Book aid to rebuild Jaffna library
By Neville de Silva in London
The prestigious Jaffna library that was largely destroyed 20 years ago will be ready for opening when it is rebuilt by the end of this year.

Dr Jayalath Jayawardena, Minister for Rehabilitation, Resettlement and Refugees said here that the reconstruction of the building itself was nearing completion.

He said that several foreign sources including Tamil Nadu, China and Sri Lankan expatriates had so far promised to provide books to the library.

The Jaffna library, considered one of the best in the East for Tamil studies, was set on fire during the Jaffna District Council elections some 20 years ago and some of its best collections were totally destroyed.

This wanton act of arson was roundly condemned by academics and others aware of the value of this library which contained some rare volumes.

Dr Jayawardena was in London to receive an honorary professorship of the Irish International University awarded this year for his "dedication to peace and his personal involvement in human rights and political management".

Speaking to The Sunday Times before accepting the award at a ceremony at Imperial College, London, the minister said he was happy over the news coming out of the peace talks in Thailand between the government and the LTTE.

"I am very happy that the LTTE has indicated it will abandon its demand for a separate state", the minister said.

"I am particularly happy because I have gone to these war affected areas and have been working there over the past seven years".

"I was not a minister then and I did not receive any help from the then government of President Chandrika Kumaratunga.In fact I was abused for trying to help these people".

The Rehabilitation minister was certain that the LTTE is now committed to peace and Anton Balasingham's comment that they were dropping the demand for Eelam was a clear sign of this.

"I think they are committed to peace now and I'm very happy about it".

He said that as the minister in charge of rehabilitation and resettlement, he had an enormous task before him.

He had set a target to settle 200,000 families displaced by war, in the next two years.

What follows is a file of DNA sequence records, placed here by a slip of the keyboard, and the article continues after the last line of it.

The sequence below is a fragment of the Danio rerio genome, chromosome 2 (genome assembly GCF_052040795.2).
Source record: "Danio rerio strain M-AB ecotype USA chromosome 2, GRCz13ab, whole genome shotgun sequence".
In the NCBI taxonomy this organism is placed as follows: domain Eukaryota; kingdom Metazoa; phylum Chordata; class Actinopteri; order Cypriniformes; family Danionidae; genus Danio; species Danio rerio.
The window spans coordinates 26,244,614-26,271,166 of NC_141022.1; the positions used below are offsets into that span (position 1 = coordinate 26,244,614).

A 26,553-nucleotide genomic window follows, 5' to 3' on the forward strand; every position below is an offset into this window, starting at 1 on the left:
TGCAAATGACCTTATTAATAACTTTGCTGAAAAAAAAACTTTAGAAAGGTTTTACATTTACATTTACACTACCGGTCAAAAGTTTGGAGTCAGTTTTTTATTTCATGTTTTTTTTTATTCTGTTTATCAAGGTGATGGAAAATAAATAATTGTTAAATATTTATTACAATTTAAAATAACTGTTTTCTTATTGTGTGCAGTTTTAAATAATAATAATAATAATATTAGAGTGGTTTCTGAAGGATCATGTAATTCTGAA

This is only one part of a major problem, he said. Over 200,000 homes have been destroyed in the North and East, many public buildings and schools have been destroyed, some one million people are internally displaced and 66,000 persons are in refugee camps in India.

Then there are the 30,000 or so women who have been widowed.

Over 200,000 have sought asylum abroad.

Dr Jayawardena believes his immediate humanitarian task is quick impact projects -that is providing mobile medical clinics, dry rations, de-mining and rebuilding roads.
The rehabilitation of the North and East will cost something like US$ 500 million according to his estimate.

He admitted there were still problems to be sorted out and complaints from Tamils themselves at having to pay taxes and duties to the LTTE.

But, he says, people and goods are moving in both directions and slowly confidence is being built.

"I don't say peace has come. There are shortcomings and delays. I don't want to hide that. But we have to accept these difficulties and work to eliminate them".

"The people gave us a mandate to bring about peace. On that we are moving with the people. We will not hide anything from the people". He said no time frame can be set to achieve a durable peace because it is not an easy goal to reach.

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